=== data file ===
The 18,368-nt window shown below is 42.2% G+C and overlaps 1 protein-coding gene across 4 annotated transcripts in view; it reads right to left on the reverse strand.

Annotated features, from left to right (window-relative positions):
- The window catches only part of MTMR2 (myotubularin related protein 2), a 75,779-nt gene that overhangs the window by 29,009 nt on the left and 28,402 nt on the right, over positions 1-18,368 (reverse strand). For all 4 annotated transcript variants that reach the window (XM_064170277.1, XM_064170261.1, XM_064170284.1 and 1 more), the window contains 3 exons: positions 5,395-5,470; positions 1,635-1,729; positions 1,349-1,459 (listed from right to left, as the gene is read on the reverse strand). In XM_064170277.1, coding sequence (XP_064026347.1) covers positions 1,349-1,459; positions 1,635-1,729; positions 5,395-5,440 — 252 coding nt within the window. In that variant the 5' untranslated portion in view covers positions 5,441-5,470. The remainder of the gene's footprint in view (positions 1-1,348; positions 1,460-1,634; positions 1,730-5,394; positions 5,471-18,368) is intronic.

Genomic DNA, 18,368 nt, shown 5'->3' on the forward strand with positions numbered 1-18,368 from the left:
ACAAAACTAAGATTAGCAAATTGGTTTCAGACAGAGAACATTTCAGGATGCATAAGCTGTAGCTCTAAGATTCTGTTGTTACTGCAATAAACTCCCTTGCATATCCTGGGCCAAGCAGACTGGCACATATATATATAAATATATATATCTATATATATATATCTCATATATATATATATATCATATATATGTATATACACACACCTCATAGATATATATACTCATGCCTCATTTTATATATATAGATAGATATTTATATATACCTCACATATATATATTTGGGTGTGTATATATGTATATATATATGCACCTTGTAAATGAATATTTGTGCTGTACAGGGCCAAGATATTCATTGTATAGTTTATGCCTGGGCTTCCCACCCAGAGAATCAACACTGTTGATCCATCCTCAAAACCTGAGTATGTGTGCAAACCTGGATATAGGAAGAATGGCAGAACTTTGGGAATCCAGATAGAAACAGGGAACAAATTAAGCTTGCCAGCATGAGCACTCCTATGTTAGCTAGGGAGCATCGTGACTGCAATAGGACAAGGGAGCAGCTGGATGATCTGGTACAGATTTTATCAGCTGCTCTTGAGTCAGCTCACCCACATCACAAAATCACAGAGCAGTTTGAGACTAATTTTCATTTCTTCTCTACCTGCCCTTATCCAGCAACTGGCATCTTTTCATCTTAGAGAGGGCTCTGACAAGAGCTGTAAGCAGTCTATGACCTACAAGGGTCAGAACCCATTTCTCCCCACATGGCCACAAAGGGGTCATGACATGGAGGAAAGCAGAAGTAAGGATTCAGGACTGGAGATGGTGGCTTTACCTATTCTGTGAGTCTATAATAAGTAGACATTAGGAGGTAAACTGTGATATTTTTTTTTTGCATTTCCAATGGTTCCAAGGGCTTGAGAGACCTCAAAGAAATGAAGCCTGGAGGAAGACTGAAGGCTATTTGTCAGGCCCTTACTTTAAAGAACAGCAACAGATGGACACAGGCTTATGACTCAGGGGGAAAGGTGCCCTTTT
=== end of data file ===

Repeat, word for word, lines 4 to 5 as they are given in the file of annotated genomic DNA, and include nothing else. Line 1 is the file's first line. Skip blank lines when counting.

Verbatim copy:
Genomic DNA, 18,368 nt, shown 5'->3' on the forward strand with positions numbered 1-18,368 from the left:
ACAAAACTAAGATTAGCAAATTGGTTTCAGACAGAGAACATTTCAGGATGCATAAGCTGTAGCTCTAAGATTCTGTTGTTACTGCAATAAACTCCCTTGCATATCCTGGGCCAAGCAGACTGGCACATATATATATAAATATATATATCTATATATATATATCTCATATATATATATATATCATATATATGTATATACACACACCTCATAGATATATATACTCATGCCTCATTTTATATATATAGATAGATATTTATATATACCTCACATATATATATTTGGGTGTGTATATATGTATATATATATGCACCTTGTAAATGAATATTTGTGCTGTACAGGGCCAAGATATTCATTGTATAGTTTATGCCTGGGCTTCCCACCCAGAGAATCAACACTGTTGATCCATCCTCAAAACCTGAGTATGTGTGCAAACCTGGATATAGGAAGAATGGCAGAACTTTGGGAATCCAGATAGAAACAGGGAACAAATTAAGCTTGCCAGCATGAGCACTCCTATGTTAGCTAGGGAGCATCGTGACTGCAATAGGACAAGGGAGCAGCTGGATGATCTGGTACAGATTTTATCAGCTGCTCTTGAGTCAGCTCACCCACATCACAAAATCACAGAGCAGTTTGAGACTAATTTTCATTTCTTCTCTACCTGCCCTTATCCAGCAACTGGCATCTTTTCATCTTAGAGAGGGCTCTGACAAGAGCTGTAAGCAGTCTATGACCTACAAGGGTCAGAACCCATTTCTCCCCACATGGCCACAAAGGGGTCATGACATGGAGGAAAGCAGAAGTAAGGATTCAGGACTGGAGATGGTGGCTTTACCTATTCTGTGAGTCTATAATAAGTAGACATTAGGAGGTAAACTGTGATATTTTTTTTTTGCATTTCCAATGGTTCCAAGGGCTTGAGAGACCTCAAAGAAATGAAGCCTGGAGGAAGACTGAAGGCTATTTGTCAGGCCCTTACTTTAAAGAACAGCAACAGATGGACACAGGCTTATGACTCAGGGGGAAAGGTGCCCTTTT